We’ve known this was coming for some time, but markets tank and wannabe producers began dropping like flies. Heck, even established big-guys were dragged under by the obstinate downward trend that refused to abate in the face of hype-fuelled overproduction, but we now have a situation in which plenty of material will be required, with very few players left producing them. This is what puts companies such as Peak in a great position looking forward; not only did they survive the bottomed-out metals markets of recent history, but they are in possession of one of the lowest-cost REE deposits in the world thanks to repeated efforts to reduce operating costs.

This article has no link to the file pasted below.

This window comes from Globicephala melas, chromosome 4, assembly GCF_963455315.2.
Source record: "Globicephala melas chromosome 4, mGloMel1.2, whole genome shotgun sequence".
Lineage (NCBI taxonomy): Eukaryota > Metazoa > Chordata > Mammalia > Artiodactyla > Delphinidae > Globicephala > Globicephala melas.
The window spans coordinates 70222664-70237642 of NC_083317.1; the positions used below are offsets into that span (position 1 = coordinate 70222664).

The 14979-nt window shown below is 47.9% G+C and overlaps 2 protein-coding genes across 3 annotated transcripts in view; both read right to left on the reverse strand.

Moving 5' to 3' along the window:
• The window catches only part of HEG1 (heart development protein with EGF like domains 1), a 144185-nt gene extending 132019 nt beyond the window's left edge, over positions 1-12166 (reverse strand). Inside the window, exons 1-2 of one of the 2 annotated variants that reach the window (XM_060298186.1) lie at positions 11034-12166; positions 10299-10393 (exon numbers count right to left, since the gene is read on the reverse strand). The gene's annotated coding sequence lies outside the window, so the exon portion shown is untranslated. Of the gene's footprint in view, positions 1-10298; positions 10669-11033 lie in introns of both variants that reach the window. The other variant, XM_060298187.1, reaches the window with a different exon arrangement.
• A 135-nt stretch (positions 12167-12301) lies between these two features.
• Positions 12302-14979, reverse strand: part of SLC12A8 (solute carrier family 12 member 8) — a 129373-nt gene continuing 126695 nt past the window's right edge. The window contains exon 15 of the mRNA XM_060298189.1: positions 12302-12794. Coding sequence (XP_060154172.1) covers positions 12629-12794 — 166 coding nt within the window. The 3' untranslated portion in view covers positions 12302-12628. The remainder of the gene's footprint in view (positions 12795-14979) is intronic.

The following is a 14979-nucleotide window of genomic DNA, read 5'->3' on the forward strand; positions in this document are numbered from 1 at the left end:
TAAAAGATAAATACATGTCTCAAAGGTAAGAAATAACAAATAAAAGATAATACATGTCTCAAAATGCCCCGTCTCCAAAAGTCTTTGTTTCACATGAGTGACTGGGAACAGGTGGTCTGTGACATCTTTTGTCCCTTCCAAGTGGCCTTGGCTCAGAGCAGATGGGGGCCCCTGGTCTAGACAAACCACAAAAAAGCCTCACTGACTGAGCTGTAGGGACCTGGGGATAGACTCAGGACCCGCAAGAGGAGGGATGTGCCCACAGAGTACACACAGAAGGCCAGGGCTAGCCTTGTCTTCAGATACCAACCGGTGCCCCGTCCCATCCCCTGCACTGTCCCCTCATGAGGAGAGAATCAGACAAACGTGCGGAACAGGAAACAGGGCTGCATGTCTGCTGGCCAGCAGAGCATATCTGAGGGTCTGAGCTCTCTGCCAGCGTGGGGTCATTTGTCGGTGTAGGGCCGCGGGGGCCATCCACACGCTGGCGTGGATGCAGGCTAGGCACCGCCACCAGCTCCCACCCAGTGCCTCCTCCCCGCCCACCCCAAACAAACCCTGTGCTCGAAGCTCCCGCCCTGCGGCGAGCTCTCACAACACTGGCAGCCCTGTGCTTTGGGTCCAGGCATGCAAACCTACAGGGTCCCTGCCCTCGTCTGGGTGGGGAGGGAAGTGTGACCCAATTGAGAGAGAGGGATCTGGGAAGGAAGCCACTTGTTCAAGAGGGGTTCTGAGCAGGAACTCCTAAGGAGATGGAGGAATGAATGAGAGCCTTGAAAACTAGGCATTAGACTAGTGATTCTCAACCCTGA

The team are now in possession of a bankable feasibility study (BFS) and an environmental certificate that will allow them to make progress on the permitting of Ngualla, which is now expected to produce 2,420 tpa of NdPr oxide at greater than 99% purity. Impressively, Peak originally stated that it would cost $118 million per annum to run the plant in 2014, but this has been reduced to only $83 million as stated in the BFS, making the project one of the most attractively costed resources currently in existence.

Operating at $34.20/kg NdPr oxide means that, on an equity financed project, more than $20 million per annum margin could be achieved on the NdPr oxide product alone, even at today’s low spot prices. Further to this, the company identified a significant opportunity to develop a fluorspar product from the same resource, and although NdPr will likely bring in around 90% of the project’s income, including the ability to produce fluoride products alongside REEs will ensure the project is never short of custom.